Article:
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July 19, 2016

Gugu Zulu 'Should Have Turned Back", Experts Say
by Nomahlubi Jordaan

Gugu Zulu should not have continued his attempt to summit Mount Kilimanjaro after complaining of flu-like symptoms. Climbing experts told TMG Digital on Tuesday that flu-like symptoms were a cause for serious concern at high altitude.

Zulu died while taking part on the Trek4Mandela expedition on Mount Kilimanjaro. He complained of having flu-like symptoms on Saturday and posted on his Instagram account that he was “struggling with the mountain”.

The next day‚ he continued walking and was photographed getting acclimatised. Hours later he required medical treatment for breathing difficulties.

Climbing experts suspect that Zulu could have succumbed to altitude sickness – although the cause of death is yet to be confirmed - also known as pulmonary oedema‚ which they say is a common cause of death on high mountains. The Nelson Mandela Foundation said on Tuesday said that it did not have any details about the cause of death.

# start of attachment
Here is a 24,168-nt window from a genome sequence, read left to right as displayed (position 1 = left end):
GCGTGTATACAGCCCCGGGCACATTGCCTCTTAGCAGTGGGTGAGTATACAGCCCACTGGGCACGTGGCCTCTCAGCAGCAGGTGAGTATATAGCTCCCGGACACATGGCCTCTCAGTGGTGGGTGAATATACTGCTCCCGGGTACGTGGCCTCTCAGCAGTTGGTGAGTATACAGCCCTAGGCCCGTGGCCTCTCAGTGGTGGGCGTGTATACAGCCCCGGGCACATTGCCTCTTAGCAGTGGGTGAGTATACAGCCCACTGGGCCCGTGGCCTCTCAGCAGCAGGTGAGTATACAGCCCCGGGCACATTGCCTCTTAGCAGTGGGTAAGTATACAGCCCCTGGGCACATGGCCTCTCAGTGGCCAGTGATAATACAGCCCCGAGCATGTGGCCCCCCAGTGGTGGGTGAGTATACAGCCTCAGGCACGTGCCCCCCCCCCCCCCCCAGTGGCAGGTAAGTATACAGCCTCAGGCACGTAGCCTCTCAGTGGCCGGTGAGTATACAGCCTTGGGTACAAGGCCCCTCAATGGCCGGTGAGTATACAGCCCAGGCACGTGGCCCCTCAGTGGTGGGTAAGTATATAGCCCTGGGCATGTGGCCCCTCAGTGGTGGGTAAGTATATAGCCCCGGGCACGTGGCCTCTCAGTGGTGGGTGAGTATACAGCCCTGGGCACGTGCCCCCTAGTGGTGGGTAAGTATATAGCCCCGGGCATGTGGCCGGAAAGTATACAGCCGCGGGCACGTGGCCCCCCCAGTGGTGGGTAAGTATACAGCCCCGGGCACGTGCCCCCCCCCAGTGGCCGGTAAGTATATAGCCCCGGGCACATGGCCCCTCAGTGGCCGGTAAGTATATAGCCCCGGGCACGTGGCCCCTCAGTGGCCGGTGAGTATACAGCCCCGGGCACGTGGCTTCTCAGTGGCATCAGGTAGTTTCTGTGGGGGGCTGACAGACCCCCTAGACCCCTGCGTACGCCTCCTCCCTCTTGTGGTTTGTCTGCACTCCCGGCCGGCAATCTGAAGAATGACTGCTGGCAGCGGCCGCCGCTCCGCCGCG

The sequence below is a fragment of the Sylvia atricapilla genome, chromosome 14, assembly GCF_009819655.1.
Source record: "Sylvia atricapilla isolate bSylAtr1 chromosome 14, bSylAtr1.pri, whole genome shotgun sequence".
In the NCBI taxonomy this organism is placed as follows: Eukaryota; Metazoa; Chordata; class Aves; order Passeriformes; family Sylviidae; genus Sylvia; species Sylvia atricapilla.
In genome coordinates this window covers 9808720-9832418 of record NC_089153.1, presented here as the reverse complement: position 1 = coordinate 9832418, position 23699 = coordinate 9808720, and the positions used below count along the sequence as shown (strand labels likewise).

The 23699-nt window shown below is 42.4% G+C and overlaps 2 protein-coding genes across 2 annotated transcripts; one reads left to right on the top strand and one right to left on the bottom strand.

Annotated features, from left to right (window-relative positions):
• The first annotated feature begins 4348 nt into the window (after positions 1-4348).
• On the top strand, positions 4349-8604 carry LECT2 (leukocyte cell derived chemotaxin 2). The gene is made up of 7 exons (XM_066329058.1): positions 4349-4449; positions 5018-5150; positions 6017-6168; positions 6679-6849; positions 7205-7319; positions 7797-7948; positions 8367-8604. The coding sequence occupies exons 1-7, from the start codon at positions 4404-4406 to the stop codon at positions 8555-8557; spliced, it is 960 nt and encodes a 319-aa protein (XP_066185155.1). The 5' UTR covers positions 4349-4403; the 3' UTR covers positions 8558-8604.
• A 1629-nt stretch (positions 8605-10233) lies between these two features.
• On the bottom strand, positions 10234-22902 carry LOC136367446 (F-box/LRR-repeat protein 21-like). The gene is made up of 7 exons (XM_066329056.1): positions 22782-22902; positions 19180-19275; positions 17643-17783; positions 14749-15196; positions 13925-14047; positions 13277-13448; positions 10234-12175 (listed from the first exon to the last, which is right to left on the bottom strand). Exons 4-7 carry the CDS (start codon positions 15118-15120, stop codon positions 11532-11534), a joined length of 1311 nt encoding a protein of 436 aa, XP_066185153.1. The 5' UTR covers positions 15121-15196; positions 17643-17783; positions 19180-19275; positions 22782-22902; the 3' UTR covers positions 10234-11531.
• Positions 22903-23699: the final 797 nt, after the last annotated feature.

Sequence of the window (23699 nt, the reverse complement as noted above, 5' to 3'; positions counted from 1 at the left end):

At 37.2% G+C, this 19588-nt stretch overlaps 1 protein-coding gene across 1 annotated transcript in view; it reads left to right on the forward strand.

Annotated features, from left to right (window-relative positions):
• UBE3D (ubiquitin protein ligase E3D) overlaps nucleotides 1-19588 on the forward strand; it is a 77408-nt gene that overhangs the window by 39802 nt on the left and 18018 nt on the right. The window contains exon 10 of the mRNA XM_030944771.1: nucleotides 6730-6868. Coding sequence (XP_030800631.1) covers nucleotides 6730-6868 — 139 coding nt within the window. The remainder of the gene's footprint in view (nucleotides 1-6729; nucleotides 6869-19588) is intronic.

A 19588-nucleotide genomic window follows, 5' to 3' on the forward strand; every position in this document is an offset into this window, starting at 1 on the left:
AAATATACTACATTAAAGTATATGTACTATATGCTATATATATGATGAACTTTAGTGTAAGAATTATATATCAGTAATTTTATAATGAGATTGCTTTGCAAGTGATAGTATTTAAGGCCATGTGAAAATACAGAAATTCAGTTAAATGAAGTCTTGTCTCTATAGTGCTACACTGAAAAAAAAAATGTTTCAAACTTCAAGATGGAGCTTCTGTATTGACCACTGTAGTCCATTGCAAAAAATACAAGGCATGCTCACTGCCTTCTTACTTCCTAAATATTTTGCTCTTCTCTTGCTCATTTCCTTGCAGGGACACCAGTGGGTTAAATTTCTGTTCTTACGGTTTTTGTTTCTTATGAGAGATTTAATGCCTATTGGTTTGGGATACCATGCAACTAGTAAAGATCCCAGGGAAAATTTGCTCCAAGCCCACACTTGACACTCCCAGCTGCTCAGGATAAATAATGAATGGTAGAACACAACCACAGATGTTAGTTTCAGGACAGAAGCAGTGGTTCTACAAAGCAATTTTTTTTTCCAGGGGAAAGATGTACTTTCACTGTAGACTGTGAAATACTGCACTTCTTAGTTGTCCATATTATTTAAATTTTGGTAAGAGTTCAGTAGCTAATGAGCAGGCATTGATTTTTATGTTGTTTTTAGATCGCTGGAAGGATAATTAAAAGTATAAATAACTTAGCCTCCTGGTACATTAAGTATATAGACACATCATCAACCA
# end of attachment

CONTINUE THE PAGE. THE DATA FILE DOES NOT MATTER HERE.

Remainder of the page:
“Any such [flu-like] symptoms are a cause for concern whilst at altitude‚” explained Justin Lawson‚ a mountain guide from Climbing ZA.

“If you have symptoms of mild AMS (acute mountain sickness)‚ then you should not go any higher for 24 to 48 hours. If the symptoms do not improve or get worse‚ then you should descend immediately‚” he said.

“… he should have turned around sooner. However‚ it should be noted that it is very common for climbers to get symptoms associated with acute mountain sickness at some point during their climb‚” said Adam Collins‚ expedition coordinator at Ultimate Kilimanjaro.

“So it is really a question of what degree of acute mountain sickness Zulu experienced‚ and what was done to prevent‚ identify‚ and treat altitude related illnesses‚” he said.

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